The Speck of Dust

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It was on the back porch that Tony and I discovered the secrets of the universe. We were never bothered by the hot rays of the afternoon sun, or the hardness of the concrete steps that flaked of worn, gray paint. A robin chirped happily in the tree above us.

Tony played drums and I played electric guitar. The back porch offered a place to rest and a map to course our musical destiny. We knew one day the world would recognize our talent and we would tour the nation blasting decibels of rock and roll into the ears of fans. All we needed was a good bass player. Well, and maybe a good singer. As soon as we noticed our dehydration from practicing, the screen door would open and mom would appear with cold glasses of iced tea.

It was on those steps that we solved the mysteries of life. Why were we here? Where did we come from? Where does the universe end? When any explanation could not be found, we simply gave God the credit and the riddle was solved.

We knew we would discover the answers someday, but for now time could not be wasted. There were places to go, hamburgers to eat, cute girls to flirt with, and future fans to please.

I don’t think I grasped the idea that the points of light I admired from my bedroom window at night were all very much like our sun. My concept of the universe ended at the faintest twinkle I could see. What was beyond?

Odds of stardom diminished, and gradually dampened my dreams of making melodies the world would hum. I chose to be a jeweler, and unknowingly became a merchant for one of the most most abundant elements in the universe: carbon. In its normal form, it is everywhere, including my very own body. In crystallized form, it is called diamond, and when fashioned, is one of the most rare and beautiful objects. I became a seller of a product made from the stars themselves.

I learned the universe extended further than my imagination. The earth I called home seemed to shrink to the size of a child’s ball. Later, the Hubble telescope was launched, and that ball transformed into a speck of dust. The Giant Box continued to grow. I became infinitesimally small.

Today, as my hair turns gray and wrinkles grow gracefully on my face and hands, I realize that everything we know about life has been right here. At least for now, there is no evidence for life elsewhere. Every song that has been sung, every girl who has received a diamond ring, and every glass of iced tea that has been drank has happened on this speck. Every war, every hero, every romance, and every kiss has been here. And is it preposterous to think that it is our perceptions of the universe that give it life? In other words, as we create ways to peer deeper into the past, will another galaxy appear simply because we observed it? Did the robin of my past perform its beautiful musical solo because I was there to hear it?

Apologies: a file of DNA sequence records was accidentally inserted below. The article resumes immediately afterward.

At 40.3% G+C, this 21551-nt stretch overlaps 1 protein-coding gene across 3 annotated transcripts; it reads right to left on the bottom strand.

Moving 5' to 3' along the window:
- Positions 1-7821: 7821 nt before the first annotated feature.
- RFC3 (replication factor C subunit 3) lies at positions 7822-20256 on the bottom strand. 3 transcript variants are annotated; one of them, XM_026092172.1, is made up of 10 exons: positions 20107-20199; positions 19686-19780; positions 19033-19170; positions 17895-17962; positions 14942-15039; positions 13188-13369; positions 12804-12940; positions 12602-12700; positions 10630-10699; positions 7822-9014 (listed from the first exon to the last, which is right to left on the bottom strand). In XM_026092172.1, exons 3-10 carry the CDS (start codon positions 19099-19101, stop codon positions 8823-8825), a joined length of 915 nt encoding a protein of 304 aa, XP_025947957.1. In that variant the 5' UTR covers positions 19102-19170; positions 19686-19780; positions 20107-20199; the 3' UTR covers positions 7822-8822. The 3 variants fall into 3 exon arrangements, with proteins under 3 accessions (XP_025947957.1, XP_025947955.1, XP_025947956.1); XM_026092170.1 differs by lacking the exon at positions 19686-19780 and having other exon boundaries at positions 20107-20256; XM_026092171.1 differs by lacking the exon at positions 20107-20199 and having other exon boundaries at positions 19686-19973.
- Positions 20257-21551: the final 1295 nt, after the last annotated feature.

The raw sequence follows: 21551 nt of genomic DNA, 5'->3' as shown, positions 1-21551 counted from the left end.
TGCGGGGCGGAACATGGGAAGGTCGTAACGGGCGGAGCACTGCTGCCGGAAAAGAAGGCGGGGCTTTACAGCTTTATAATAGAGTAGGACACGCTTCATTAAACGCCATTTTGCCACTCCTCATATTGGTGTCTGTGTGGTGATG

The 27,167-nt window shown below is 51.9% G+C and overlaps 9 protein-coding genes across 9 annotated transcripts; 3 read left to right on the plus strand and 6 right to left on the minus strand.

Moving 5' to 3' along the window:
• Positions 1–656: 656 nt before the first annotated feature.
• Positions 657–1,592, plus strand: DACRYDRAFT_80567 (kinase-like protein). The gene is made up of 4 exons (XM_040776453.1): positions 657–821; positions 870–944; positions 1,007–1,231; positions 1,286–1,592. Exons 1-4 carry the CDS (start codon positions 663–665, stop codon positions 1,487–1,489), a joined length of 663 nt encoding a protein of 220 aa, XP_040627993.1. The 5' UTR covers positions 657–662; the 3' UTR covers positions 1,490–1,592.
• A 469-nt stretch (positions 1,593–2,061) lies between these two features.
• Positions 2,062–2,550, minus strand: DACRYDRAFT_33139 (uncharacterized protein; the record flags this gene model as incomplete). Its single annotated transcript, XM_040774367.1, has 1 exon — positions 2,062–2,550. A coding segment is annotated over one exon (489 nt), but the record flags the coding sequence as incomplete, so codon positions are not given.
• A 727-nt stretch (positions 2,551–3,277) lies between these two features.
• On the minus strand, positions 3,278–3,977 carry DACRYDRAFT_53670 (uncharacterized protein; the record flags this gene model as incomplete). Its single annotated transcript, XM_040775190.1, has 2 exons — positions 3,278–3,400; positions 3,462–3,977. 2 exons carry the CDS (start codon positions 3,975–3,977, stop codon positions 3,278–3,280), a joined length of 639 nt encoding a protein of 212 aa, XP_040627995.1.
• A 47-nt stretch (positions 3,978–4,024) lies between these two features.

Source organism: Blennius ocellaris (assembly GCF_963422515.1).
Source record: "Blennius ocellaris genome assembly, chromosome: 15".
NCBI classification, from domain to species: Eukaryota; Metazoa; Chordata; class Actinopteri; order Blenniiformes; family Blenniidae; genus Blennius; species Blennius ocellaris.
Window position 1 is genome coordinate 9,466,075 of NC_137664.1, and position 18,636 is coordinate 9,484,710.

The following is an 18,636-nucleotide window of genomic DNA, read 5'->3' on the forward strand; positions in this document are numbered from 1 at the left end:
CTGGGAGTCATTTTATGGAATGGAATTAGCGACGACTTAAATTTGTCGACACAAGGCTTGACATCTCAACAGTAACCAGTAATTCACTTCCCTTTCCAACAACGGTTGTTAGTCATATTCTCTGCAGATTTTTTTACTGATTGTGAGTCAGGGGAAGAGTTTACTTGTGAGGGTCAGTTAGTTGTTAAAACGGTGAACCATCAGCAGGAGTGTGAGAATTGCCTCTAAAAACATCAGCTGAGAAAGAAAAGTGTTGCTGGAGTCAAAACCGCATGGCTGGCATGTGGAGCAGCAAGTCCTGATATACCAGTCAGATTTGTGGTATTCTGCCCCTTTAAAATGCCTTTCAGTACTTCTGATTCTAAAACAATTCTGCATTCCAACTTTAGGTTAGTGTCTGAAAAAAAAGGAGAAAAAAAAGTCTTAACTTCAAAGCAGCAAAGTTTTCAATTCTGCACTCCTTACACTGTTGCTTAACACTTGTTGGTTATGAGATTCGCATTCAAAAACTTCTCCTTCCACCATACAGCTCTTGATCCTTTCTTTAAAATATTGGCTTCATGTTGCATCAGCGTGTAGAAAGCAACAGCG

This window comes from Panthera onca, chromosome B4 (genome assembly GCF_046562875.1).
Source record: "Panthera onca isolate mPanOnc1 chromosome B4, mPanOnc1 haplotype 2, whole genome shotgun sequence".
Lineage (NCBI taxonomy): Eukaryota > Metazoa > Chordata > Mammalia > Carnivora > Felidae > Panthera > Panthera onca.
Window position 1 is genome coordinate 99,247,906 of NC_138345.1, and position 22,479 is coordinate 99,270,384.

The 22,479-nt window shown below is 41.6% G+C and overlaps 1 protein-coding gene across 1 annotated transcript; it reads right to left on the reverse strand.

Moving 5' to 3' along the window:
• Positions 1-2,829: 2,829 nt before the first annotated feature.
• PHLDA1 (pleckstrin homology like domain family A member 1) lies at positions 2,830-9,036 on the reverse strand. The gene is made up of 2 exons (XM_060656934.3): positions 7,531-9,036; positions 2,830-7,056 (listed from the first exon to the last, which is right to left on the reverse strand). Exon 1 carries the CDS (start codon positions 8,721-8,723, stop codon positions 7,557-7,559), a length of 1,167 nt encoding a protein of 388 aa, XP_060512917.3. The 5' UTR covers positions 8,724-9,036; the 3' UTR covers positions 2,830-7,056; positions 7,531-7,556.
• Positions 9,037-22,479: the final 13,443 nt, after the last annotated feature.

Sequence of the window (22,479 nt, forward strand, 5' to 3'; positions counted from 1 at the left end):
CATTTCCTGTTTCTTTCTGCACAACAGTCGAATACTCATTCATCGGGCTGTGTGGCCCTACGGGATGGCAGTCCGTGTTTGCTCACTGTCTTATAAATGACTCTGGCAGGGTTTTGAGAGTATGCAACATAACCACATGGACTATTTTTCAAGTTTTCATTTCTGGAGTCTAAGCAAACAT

At least for now, our tiny floating speck is the only place we can call home. We are little gears, and the essence of this salt-sprinkled velvet curtain we call the universe. We have one life and one chance. Let’s create good things.

The feature photo was taken by Voyager 1 in 1991 as it approached the outer limits of our solar system. The tiny dot is the Earth from 4 billion miles away.

“The Earth is a very small stage in a vast cosmic arena. Think of the rivers of blood spilled by all those generals and emperors, so that, in glory and triumph, they could become the masters of a fraction of a dot. Think of the endless cruelties visited by the inhabitants of one corner of this pixel on the scarcely distinguishable inhabitants of some other corner, how frequent their misunderstandings, how eager they are to kill one another, how fervent their hatreds. Our posturings, our imagined self-importance, the delusion that we have some privileged position in the Universe, are challenged by this point of pale light.”  –Carl Sagan.  From “Pale Blue Dot: A Vision of the Human Future in Space,” Random House, 1994.

Copyright 2013 by Diamond Mike Watson.

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